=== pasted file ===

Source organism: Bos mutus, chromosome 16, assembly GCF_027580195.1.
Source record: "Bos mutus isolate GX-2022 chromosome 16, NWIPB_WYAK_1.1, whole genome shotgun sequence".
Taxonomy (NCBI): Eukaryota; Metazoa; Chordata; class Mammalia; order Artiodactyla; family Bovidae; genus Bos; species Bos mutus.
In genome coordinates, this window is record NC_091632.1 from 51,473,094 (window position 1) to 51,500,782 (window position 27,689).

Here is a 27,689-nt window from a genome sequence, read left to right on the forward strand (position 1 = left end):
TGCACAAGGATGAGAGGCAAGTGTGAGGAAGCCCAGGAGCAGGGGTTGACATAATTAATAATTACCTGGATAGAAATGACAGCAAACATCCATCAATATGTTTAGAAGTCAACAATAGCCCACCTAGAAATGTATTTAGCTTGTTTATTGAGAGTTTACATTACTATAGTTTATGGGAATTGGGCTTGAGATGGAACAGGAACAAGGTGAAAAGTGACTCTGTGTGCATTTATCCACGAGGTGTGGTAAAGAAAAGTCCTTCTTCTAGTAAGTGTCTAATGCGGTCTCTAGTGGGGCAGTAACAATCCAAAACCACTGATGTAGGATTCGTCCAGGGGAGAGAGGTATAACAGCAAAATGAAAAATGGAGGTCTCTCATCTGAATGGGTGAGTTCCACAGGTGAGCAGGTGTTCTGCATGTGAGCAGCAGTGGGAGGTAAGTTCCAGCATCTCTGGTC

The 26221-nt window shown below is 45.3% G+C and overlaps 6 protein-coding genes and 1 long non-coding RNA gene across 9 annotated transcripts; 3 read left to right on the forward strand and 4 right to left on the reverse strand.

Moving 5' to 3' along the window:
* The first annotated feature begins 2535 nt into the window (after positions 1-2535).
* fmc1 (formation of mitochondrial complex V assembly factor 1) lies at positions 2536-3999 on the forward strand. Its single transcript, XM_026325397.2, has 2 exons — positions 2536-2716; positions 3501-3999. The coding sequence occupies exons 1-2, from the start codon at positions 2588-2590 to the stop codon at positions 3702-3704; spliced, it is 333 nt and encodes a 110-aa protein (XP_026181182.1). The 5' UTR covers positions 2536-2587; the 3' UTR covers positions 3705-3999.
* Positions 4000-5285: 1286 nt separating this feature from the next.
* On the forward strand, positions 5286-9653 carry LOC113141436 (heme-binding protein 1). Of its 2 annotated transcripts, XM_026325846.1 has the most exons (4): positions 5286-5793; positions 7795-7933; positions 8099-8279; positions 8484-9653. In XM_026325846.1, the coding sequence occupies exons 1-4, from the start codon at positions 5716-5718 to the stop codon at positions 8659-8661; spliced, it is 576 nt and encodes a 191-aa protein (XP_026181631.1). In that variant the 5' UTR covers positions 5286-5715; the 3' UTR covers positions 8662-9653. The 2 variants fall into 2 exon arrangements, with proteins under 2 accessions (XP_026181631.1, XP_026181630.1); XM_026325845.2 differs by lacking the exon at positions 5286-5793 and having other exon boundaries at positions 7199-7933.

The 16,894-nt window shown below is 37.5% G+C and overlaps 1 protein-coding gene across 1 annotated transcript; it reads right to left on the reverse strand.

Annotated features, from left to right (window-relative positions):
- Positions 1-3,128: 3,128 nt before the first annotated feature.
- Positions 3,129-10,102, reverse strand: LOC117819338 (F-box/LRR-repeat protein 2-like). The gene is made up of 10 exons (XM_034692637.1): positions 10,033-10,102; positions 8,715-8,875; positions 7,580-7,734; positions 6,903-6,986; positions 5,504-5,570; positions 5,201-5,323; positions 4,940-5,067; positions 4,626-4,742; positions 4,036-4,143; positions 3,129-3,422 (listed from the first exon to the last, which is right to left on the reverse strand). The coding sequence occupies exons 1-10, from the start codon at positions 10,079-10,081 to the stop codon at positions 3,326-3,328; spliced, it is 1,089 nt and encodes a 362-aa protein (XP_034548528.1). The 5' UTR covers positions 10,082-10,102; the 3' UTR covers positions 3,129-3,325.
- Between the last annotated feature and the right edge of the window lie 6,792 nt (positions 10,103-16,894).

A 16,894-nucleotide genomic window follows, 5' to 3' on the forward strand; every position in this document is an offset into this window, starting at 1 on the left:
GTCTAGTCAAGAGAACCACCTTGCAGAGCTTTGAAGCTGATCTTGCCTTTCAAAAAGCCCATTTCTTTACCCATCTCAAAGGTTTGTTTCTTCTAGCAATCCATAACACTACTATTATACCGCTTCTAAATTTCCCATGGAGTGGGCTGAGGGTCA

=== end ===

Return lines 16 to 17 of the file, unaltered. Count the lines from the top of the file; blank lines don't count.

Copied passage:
- Positions 3,129-10,102, reverse strand: LOC117819338 (F-box/LRR-repeat protein 2-like). The gene is made up of 10 exons (XM_034692637.1): positions 10,033-10,102; positions 8,715-8,875; positions 7,580-7,734; positions 6,903-6,986; positions 5,504-5,570; positions 5,201-5,323; positions 4,940-5,067; positions 4,626-4,742; positions 4,036-4,143; positions 3,129-3,422 (listed from the first exon to the last, which is right to left on the reverse strand). The coding sequence occupies exons 1-10, from the start codon at positions 10,079-10,081 to the stop codon at positions 3,326-3,328; spliced, it is 1,089 nt and encodes a 362-aa protein (XP_034548528.1). The 5' UTR covers positions 10,082-10,102; the 3' UTR covers positions 3,129-3,325.
- Between the last annotated feature and the right edge of the window lie 6,792 nt (positions 10,103-16,894).